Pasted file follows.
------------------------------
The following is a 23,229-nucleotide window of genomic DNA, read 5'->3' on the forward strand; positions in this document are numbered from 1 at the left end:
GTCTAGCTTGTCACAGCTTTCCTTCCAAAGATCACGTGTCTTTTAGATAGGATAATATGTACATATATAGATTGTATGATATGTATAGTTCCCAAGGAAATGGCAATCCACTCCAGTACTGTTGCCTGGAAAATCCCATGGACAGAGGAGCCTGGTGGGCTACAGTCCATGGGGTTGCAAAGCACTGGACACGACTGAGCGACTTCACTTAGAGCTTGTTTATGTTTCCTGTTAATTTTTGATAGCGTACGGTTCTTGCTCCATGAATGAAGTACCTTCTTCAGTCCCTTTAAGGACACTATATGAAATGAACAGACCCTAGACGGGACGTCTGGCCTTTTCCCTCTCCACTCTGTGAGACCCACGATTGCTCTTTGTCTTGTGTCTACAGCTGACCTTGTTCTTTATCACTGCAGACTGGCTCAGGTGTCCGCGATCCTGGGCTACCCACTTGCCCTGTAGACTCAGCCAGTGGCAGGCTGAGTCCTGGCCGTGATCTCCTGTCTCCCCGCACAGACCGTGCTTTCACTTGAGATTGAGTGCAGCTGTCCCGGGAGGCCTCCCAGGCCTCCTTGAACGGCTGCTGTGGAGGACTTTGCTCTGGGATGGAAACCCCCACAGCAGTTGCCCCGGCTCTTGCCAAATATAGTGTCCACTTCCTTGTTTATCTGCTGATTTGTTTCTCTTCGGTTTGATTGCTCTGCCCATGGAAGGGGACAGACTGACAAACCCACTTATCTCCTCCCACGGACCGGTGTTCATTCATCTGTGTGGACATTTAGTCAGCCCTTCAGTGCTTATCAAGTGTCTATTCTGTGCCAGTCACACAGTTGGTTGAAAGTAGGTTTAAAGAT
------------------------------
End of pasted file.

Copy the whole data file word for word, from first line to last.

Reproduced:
The following is a 23,229-nucleotide window of genomic DNA, read 5'->3' on the forward strand; positions in this document are numbered from 1 at the left end:
GTCTAGCTTGTCACAGCTTTCCTTCCAAAGATCACGTGTCTTTTAGATAGGATAATATGTACATATATAGATTGTATGATATGTATAGTTCCCAAGGAAATGGCAATCCACTCCAGTACTGTTGCCTGGAAAATCCCATGGACAGAGGAGCCTGGTGGGCTACAGTCCATGGGGTTGCAAAGCACTGGACACGACTGAGCGACTTCACTTAGAGCTTGTTTATGTTTCCTGTTAATTTTTGATAGCGTACGGTTCTTGCTCCATGAATGAAGTACCTTCTTCAGTCCCTTTAAGGACACTATATGAAATGAACAGACCCTAGACGGGACGTCTGGCCTTTTCCCTCTCCACTCTGTGAGACCCACGATTGCTCTTTGTCTTGTGTCTACAGCTGACCTTGTTCTTTATCACTGCAGACTGGCTCAGGTGTCCGCGATCCTGGGCTACCCACTTGCCCTGTAGACTCAGCCAGTGGCAGGCTGAGTCCTGGCCGTGATCTCCTGTCTCCCCGCACAGACCGTGCTTTCACTTGAGATTGAGTGCAGCTGTCCCGGGAGGCCTCCCAGGCCTCCTTGAACGGCTGCTGTGGAGGACTTTGCTCTGGGATGGAAACCCCCACAGCAGTTGCCCCGGCTCTTGCCAAATATAGTGTCCACTTCCTTGTTTATCTGCTGATTTGTTTCTCTTCGGTTTGATTGCTCTGCCCATGGAAGGGGACAGACTGACAAACCCACTTATCTCCTCCCACGGACCGGTGTTCATTCATCTGTGTGGACATTTAGTCAGCCCTTCAGTGCTTATCAAGTGTCTATTCTGTGCCAGTCACACAGTTGGTTGAAAGTAGGTTTAAAGAT